“Two subjects I had no interest in totally blew me away. It was an intimate, surprising and moving journey”
Blending football and art can have mixed results – just look at the 2017 Cristiano Ronaldo sculpture – but last year, Channel 4 found the most unlikely duo with which to perfectly marry the two disciplines.
In a year when Amazon spent millions of pounds profiling Premier League champions Manchester City, a doc on the team at the opposite end of the table was the one that really impressed the judges.
Artist Tai-Shan Schierenberg took on the role of painter, narrator and interrogator in The Football Club, querying Tony Pulis, then manager of West Bromwich Albion, as he considered the inevitability of his club’s demise and his own position.
This was no ordinary ob-doc. It explored themes of masculinity, creativity and community, posing questions rarely considered by a football manager, who responded with intrigue and candour.
One judge was amazed that “two subjects I had no interest in totally blew me away”, while another described Storyvault’s one-off as “an intimate, surprising and moving journey”.
Portrait Artist Of The Year judge Schierenberg had little interest in football but put himself forward because he found its popularity “somewhat mystifying”.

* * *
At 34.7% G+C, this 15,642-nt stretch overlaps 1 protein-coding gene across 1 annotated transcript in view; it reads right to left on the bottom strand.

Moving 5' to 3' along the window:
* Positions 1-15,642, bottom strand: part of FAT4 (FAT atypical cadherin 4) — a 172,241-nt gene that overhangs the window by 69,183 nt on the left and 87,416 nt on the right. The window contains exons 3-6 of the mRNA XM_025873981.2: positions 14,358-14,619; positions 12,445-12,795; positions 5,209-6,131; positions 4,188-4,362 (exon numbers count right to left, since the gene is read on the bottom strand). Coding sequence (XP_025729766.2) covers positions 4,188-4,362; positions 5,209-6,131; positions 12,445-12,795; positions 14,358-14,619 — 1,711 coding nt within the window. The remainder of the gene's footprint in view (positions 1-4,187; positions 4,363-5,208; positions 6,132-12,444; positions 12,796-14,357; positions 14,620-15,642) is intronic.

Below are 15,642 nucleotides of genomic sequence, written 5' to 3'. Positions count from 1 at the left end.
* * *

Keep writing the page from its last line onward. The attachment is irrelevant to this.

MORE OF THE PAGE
What followed was a top-quality, in-depth examination that tugged warmly at viewers’ heartstrings.
BBC Two’s exploration of the life and explosive creativity of one of the 20th century’s most important artists has been winning plaudits since its October 2017 TX.
Featuring interviews with the legendary US graffiti artist’s two sisters, the absence of a narrator gave this film a deeply original, powerful yet informative feel.
David Attenborough never lets anyone down and Blue Planet II may just have been his best series yet, showcasing nature’s most exceptional moments, while drawing the nation’s eyes to some of today’s defining environmental issues.
Each episode comfortably topped the 10 million-viewer mark, maintaining the BBC’s place as the home of blue-chip natural history.
Channel 4 and producer Swan Films had worked extensively with the great Grayson Perry previously but Rites Of Passage is undoubtedly the trio’s most ambitious project to date.
The artist’s exploration of life’s biggest milestones and his interpretation of them for the modern, secular age made for spellbinding TV.
Newcastle’s Freeman Hospital proved the perfect venue for this pioneering film, as producer 7 Wonder pointed to the way in which heart surgery has transformed over the past 50 years.
Almost 1.5 million viewers tuned in to watch this intimate journey, which showed the most complex examples of what can be life-saving surgery.
At a time of Brexit and backstops, Patrick Kielty’s personal story helped remind the nation of the importance of the Good Friday Agreement.
The strength of Kielty’s story, along with his open presenting style, moved viewers to tears across the country. From the first minute, this felt like one of the most important films of the year.
Award sponsored by ACF Investment Bank